And the chief butler told his dream to Joseph Gen 40:9 (KJV)
And Pharaoh's cup was in my hand: and I took the grapes, and pressed them into Pharaoh's cup, and I gave the cup into Pharaoh's hand. Gen 40:11 (KJV)
It is true that those whom we befriend do not always remember to return the favor: And Joseph said unto him, This is the interpretation of it: The three branches are three days: 13 Yet within three days shall Pharaoh lift up thine head, and restore thee unto thy place: and thou shalt deliver Pharaoh's cup into his hand, after the former manner when thou wast his butler. 14 But think on me when it shall be well with thee, and shew kindness, I pray thee, unto me, and make mention of me unto Pharaoh, and bring me out of this house: Gen 40:12-14 (KJV) The Butler did not remember Joseph to Pharaoh when he was re-admitted to the Pharaoh’s Court.
Butler (Cup Bearer) restored to Pharaoh’s Court
Joseph was honest and non-accusatory of others when he presented his case to the Butler for relay to the Pharaoh: I pray thee, unto me, and make mention of me unto Pharaoh, and bring me out of this house: 15 For indeed I was stolen away out of the land of the Hebrews: and here also have I done nothing that they should put me into the dungeon. Gen 40:14-15 (KJV) And with what result? The Butler did not mention Joseph to Pharaoh. He was quite pleased to have gained his own desire and had no time for Joseph who had made his dream a reality.
Now comes the Baker: 16 When the chief baker saw that the interpretation was good, he said unto Joseph, I also was in my dream, and, behold, I had three white baskets on my head: 17 And in the uppermost basket there was of all manner of bakemeats for Pharaoh; and the birds did eat them out of the basket upon my head. Gen 40:15-17 (KJV)
Crows have long been a bad omen in the Middle East. Some of my Iranian students would refuse to fly if they saw a crow on or near the aircraft.
Even if the news is bad, it is the responsibility of the minister of God to tell the whole truth. If God sends a bad prophecy, it is not the role of the minister to soften God’s message. If God calls homosexuality, abortion, and drug abuse a sin; the minister must label it to be so as well. 18 And Joseph answered and said, This is the interpretation thereof: The three baskets are three days: 19 Yet within three days shall Pharaoh lift up thy head from off thee, and shall hang thee on a tree; and the birds shall eat thy flesh from off thee. Gen 40:18-19 (KJV)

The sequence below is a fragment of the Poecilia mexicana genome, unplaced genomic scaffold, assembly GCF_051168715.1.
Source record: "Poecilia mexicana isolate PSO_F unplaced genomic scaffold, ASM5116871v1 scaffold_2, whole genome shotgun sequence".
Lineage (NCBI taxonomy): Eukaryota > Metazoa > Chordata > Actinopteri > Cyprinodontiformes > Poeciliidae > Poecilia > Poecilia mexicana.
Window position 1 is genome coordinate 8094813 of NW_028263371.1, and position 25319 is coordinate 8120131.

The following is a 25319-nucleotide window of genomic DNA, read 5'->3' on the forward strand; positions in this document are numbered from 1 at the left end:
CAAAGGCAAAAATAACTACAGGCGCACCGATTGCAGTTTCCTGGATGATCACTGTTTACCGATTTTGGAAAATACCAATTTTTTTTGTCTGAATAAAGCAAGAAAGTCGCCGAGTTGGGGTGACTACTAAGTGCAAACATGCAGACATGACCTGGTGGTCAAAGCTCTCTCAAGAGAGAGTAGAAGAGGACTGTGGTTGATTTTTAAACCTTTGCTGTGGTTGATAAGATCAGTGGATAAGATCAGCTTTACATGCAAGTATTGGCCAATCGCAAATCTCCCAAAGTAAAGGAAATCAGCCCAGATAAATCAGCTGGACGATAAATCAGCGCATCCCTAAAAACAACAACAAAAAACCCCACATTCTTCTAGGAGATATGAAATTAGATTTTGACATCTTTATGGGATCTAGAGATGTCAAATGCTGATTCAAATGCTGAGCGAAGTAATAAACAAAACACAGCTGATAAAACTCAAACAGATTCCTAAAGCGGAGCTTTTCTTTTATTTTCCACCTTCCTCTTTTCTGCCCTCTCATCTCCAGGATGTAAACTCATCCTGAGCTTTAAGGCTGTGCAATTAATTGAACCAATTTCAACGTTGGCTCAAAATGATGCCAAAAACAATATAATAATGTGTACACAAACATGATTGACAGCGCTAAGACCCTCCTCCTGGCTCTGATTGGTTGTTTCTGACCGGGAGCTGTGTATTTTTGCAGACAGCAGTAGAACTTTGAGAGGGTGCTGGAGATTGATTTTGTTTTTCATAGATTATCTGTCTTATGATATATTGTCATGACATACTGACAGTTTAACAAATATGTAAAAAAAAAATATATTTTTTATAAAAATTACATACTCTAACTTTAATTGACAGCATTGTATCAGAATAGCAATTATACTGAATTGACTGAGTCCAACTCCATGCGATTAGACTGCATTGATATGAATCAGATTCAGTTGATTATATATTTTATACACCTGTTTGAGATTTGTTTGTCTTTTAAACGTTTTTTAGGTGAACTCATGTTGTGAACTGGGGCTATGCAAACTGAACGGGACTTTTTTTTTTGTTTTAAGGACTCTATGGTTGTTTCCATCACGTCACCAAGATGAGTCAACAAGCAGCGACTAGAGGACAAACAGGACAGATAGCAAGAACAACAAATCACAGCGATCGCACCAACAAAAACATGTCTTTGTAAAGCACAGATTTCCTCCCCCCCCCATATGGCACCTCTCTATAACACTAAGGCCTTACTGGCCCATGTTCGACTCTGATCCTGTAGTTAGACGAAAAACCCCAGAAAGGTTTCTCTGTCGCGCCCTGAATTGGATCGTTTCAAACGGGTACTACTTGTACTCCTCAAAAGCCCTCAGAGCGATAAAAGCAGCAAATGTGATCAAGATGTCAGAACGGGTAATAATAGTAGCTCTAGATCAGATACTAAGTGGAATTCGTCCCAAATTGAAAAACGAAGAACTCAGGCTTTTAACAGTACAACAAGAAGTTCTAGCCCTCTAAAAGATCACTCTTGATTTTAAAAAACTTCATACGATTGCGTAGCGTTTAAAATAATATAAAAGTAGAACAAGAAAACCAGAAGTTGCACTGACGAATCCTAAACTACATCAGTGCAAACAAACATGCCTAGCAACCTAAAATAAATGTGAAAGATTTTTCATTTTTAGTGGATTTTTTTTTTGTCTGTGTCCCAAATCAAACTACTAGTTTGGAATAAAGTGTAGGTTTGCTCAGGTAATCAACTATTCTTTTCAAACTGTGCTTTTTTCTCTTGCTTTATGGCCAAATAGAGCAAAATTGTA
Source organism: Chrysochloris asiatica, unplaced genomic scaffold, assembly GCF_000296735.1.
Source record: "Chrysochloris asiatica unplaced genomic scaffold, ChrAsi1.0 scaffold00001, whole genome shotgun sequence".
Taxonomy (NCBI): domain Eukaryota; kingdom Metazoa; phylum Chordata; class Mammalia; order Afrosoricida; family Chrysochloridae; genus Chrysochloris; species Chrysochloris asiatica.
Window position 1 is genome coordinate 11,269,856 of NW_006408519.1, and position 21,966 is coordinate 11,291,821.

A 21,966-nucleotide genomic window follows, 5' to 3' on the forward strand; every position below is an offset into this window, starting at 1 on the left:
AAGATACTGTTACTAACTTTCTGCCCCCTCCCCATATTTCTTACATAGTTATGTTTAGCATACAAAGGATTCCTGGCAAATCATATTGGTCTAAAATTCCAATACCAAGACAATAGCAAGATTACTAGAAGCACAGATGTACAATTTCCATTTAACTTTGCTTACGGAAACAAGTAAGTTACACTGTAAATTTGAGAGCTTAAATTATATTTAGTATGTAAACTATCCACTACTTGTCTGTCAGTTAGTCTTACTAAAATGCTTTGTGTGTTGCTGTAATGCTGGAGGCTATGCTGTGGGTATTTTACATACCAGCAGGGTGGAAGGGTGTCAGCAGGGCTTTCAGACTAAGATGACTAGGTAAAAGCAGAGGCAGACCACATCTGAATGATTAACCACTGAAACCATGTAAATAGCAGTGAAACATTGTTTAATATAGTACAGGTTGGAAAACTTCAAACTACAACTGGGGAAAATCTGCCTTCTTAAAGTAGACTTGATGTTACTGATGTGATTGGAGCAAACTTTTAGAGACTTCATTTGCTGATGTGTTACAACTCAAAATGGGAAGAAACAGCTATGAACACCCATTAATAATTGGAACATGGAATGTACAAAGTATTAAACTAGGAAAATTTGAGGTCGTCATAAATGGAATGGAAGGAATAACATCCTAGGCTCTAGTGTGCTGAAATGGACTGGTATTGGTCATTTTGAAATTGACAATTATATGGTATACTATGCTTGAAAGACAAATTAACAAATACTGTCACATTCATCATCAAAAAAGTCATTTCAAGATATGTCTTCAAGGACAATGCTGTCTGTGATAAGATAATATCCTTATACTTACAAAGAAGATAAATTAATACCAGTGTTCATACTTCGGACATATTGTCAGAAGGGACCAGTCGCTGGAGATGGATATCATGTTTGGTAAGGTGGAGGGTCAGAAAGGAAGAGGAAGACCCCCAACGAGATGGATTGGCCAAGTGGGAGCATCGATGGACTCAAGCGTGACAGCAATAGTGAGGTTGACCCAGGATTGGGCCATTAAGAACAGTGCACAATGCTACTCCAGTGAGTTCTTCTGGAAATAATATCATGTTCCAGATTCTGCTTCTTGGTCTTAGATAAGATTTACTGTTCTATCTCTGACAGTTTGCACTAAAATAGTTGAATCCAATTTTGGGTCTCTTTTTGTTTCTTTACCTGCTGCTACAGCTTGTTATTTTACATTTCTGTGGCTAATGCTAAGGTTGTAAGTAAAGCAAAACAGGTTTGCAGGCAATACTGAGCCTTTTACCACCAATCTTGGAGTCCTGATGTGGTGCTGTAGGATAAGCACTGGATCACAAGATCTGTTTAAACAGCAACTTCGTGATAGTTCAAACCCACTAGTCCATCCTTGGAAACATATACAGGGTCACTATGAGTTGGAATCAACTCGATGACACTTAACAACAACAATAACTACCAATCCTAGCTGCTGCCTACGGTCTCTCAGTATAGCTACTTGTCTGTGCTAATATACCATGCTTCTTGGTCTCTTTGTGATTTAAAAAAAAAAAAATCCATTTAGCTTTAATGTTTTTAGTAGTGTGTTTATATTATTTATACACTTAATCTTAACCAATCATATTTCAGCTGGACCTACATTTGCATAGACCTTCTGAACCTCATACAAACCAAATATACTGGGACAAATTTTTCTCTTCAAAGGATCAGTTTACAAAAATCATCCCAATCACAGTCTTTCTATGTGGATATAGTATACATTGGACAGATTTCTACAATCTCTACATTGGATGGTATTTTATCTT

The result of God’s prophecy is always certain: Their dreams come to pass according to Joseph's interpretation 20 And it came to pass the third day, which was Pharaoh's birthday, that he made a feast unto all his servants: and he lifted up the head of the chief butler and of the chief baker among his servants. 21 And he restored the chief butler unto his butlership again; and he gave the cup into Pharaoh's hand: 22 But he hanged the chief baker: as Joseph had interpreted to them. 23 Yet did not the chief butler remember Joseph, but forgat him. Gen 40:20-23 (KJV)
Though Joseph remains in prisoner temporarily, his importance as an interpreter of dreams and an instrument of salvation for his people will soon grow in far greater proportions. Next lesson – chapter 41